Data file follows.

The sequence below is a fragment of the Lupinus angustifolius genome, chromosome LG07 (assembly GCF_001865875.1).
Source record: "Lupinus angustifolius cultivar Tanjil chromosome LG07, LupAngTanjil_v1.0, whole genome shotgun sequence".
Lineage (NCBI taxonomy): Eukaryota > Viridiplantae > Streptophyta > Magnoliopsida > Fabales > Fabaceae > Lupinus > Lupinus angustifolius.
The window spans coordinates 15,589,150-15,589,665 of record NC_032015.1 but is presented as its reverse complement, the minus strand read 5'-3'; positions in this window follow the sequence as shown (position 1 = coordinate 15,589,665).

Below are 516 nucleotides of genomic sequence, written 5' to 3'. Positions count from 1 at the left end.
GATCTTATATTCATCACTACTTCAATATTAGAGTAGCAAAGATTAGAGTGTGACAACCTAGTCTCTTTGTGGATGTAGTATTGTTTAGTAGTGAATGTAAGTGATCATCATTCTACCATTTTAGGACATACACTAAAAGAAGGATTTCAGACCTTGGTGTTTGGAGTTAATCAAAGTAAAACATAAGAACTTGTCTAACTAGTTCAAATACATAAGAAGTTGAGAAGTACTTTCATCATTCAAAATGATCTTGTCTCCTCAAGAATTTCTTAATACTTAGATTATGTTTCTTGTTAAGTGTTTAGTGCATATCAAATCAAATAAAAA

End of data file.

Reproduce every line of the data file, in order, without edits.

The sequence below is a fragment of the Lupinus angustifolius genome, chromosome LG07 (assembly GCF_001865875.1).
Source record: "Lupinus angustifolius cultivar Tanjil chromosome LG07, LupAngTanjil_v1.0, whole genome shotgun sequence".
Lineage (NCBI taxonomy): Eukaryota > Viridiplantae > Streptophyta > Magnoliopsida > Fabales > Fabaceae > Lupinus > Lupinus angustifolius.
The window spans coordinates 15,589,150-15,589,665 of record NC_032015.1 but is presented as its reverse complement, the minus strand read 5'-3'; positions in this window follow the sequence as shown (position 1 = coordinate 15,589,665).

Below are 516 nucleotides of genomic sequence, written 5' to 3'. Positions count from 1 at the left end.
GATCTTATATTCATCACTACTTCAATATTAGAGTAGCAAAGATTAGAGTGTGACAACCTAGTCTCTTTGTGGATGTAGTATTGTTTAGTAGTGAATGTAAGTGATCATCATTCTACCATTTTAGGACATACACTAAAAGAAGGATTTCAGACCTTGGTGTTTGGAGTTAATCAAAGTAAAACATAAGAACTTGTCTAACTAGTTCAAATACATAAGAAGTTGAGAAGTACTTTCATCATTCAAAATGATCTTGTCTCCTCAAGAATTTCTTAATACTTAGATTATGTTTCTTGTTAAGTGTTTAGTGCATATCAAATCAAATAAAAA